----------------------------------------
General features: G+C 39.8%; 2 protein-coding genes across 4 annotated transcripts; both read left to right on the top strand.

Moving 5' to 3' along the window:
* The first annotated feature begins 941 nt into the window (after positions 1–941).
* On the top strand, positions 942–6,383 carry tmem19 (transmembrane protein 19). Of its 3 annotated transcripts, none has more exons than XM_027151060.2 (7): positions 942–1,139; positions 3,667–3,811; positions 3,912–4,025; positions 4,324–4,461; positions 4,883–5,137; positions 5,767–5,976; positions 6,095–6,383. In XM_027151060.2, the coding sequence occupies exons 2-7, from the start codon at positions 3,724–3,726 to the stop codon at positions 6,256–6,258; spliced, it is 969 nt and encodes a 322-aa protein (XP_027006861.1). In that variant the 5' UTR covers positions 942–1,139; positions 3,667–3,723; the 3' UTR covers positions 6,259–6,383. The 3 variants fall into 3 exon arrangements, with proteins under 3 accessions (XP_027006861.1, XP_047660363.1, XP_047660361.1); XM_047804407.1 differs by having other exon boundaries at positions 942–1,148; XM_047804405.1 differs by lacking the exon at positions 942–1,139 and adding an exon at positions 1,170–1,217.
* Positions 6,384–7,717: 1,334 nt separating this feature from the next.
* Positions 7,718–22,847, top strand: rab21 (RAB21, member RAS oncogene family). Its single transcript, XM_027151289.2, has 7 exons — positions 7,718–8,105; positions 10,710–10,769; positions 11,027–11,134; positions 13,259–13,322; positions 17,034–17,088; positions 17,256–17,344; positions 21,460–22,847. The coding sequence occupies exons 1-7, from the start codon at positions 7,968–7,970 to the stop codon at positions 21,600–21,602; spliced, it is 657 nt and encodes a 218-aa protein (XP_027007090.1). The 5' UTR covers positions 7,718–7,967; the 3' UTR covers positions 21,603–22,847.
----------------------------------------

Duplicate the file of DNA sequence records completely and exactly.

General features: G+C 39.8%; 2 protein-coding genes across 4 annotated transcripts; both read left to right on the top strand.

Moving 5' to 3' along the window:
* The first annotated feature begins 941 nt into the window (after positions 1–941).
* On the top strand, positions 942–6,383 carry tmem19 (transmembrane protein 19). Of its 3 annotated transcripts, none has more exons than XM_027151060.2 (7): positions 942–1,139; positions 3,667–3,811; positions 3,912–4,025; positions 4,324–4,461; positions 4,883–5,137; positions 5,767–5,976; positions 6,095–6,383. In XM_027151060.2, the coding sequence occupies exons 2-7, from the start codon at positions 3,724–3,726 to the stop codon at positions 6,256–6,258; spliced, it is 969 nt and encodes a 322-aa protein (XP_027006861.1). In that variant the 5' UTR covers positions 942–1,139; positions 3,667–3,723; the 3' UTR covers positions 6,259–6,383. The 3 variants fall into 3 exon arrangements, with proteins under 3 accessions (XP_027006861.1, XP_047660363.1, XP_047660361.1); XM_047804407.1 differs by having other exon boundaries at positions 942–1,148; XM_047804405.1 differs by lacking the exon at positions 942–1,139 and adding an exon at positions 1,170–1,217.
* Positions 6,384–7,717: 1,334 nt separating this feature from the next.
* Positions 7,718–22,847, top strand: rab21 (RAB21, member RAS oncogene family). Its single transcript, XM_027151289.2, has 7 exons — positions 7,718–8,105; positions 10,710–10,769; positions 11,027–11,134; positions 13,259–13,322; positions 17,034–17,088; positions 17,256–17,344; positions 21,460–22,847. The coding sequence occupies exons 1-7, from the start codon at positions 7,968–7,970 to the stop codon at positions 21,600–21,602; spliced, it is 657 nt and encodes a 218-aa protein (XP_027007090.1). The 5' UTR covers positions 7,718–7,967; the 3' UTR covers positions 21,603–22,847.